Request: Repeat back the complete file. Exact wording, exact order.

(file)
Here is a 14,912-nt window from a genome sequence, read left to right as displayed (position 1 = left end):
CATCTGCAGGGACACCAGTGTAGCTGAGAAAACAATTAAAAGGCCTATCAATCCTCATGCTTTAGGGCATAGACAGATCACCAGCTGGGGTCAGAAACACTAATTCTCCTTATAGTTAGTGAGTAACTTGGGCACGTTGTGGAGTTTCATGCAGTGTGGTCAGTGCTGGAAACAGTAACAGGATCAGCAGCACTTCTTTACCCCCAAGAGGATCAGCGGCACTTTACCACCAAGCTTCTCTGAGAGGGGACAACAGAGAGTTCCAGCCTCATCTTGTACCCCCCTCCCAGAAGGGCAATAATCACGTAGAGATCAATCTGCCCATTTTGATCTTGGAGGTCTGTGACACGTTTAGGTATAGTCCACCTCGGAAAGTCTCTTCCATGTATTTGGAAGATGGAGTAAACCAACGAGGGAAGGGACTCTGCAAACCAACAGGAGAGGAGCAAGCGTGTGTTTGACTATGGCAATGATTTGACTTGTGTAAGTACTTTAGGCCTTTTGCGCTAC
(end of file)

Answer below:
Here is a 14,912-nt window from a genome sequence, read left to right as displayed (position 1 = left end):
CATCTGCAGGGACACCAGTGTAGCTGAGAAAACAATTAAAAGGCCTATCAATCCTCATGCTTTAGGGCATAGACAGATCACCAGCTGGGGTCAGAAACACTAATTCTCCTTATAGTTAGTGAGTAACTTGGGCACGTTGTGGAGTTTCATGCAGTGTGGTCAGTGCTGGAAACAGTAACAGGATCAGCAGCACTTCTTTACCCCCAAGAGGATCAGCGGCACTTTACCACCAAGCTTCTCTGAGAGGGGACAACAGAGAGTTCCAGCCTCATCTTGTACCCCCCTCCCAGAAGGGCAATAATCACGTAGAGATCAATCTGCCCATTTTGATCTTGGAGGTCTGTGACACGTTTAGGTATAGTCCACCTCGGAAAGTCTCTTCCATGTATTTGGAAGATGGAGTAAACCAACGAGGGAAGGGACTCTGCAAACCAACAGGAGAGGAGCAAGCGTGTGTTTGACTATGGCAATGATTTGACTTGTGTAAGTACTTTAGGCCTTTTGCGCTAC